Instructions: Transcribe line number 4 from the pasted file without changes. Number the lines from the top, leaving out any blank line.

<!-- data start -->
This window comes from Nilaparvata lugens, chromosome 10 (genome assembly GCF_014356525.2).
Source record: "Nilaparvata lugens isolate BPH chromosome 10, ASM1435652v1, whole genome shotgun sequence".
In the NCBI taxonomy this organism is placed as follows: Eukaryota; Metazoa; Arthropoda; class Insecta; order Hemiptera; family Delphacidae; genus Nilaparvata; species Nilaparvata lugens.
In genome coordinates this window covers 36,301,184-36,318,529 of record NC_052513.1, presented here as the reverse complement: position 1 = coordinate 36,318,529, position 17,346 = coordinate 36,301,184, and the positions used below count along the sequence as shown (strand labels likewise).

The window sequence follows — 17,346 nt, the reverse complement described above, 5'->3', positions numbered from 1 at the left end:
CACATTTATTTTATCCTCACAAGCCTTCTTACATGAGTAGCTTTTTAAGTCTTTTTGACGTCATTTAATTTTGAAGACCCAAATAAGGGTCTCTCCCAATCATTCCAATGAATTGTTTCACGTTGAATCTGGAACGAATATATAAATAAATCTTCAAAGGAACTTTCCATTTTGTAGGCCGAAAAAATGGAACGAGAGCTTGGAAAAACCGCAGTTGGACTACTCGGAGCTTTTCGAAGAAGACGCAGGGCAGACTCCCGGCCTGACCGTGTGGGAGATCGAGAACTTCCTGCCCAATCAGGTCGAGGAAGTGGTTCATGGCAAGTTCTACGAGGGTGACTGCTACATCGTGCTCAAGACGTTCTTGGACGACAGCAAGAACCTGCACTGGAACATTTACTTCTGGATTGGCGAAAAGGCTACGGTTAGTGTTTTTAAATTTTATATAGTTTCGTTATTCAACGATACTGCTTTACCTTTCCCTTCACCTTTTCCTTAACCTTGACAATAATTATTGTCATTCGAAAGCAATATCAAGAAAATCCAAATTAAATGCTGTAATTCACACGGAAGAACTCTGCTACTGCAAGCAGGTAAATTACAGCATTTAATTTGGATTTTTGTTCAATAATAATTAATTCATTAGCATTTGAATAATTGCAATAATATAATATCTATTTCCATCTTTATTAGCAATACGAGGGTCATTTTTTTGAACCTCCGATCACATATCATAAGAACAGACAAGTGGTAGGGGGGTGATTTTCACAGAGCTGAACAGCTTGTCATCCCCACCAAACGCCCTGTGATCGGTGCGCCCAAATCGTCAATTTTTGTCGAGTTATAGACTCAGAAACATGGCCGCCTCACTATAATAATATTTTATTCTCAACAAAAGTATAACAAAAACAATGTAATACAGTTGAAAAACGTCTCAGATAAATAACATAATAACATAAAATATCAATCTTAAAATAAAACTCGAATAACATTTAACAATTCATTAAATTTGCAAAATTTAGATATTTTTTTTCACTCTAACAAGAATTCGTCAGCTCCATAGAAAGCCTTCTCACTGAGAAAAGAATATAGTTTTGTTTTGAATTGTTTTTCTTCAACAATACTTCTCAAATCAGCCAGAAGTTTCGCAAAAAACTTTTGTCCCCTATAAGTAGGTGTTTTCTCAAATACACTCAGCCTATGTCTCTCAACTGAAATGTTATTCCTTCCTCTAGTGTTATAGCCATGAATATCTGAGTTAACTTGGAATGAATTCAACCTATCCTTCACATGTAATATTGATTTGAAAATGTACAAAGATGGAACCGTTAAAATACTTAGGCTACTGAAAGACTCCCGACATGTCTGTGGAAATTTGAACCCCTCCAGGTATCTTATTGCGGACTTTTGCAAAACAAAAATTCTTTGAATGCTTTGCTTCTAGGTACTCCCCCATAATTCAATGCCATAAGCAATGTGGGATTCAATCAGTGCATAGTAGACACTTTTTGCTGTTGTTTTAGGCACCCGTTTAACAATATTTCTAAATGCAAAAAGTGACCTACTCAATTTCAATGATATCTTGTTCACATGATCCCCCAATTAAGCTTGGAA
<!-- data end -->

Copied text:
In genome coordinates this window covers 36,301,184-36,318,529 of record NC_052513.1, presented here as the reverse complement: position 1 = coordinate 36,318,529, position 17,346 = coordinate 36,301,184, and the positions used below count along the sequence as shown (strand labels likewise).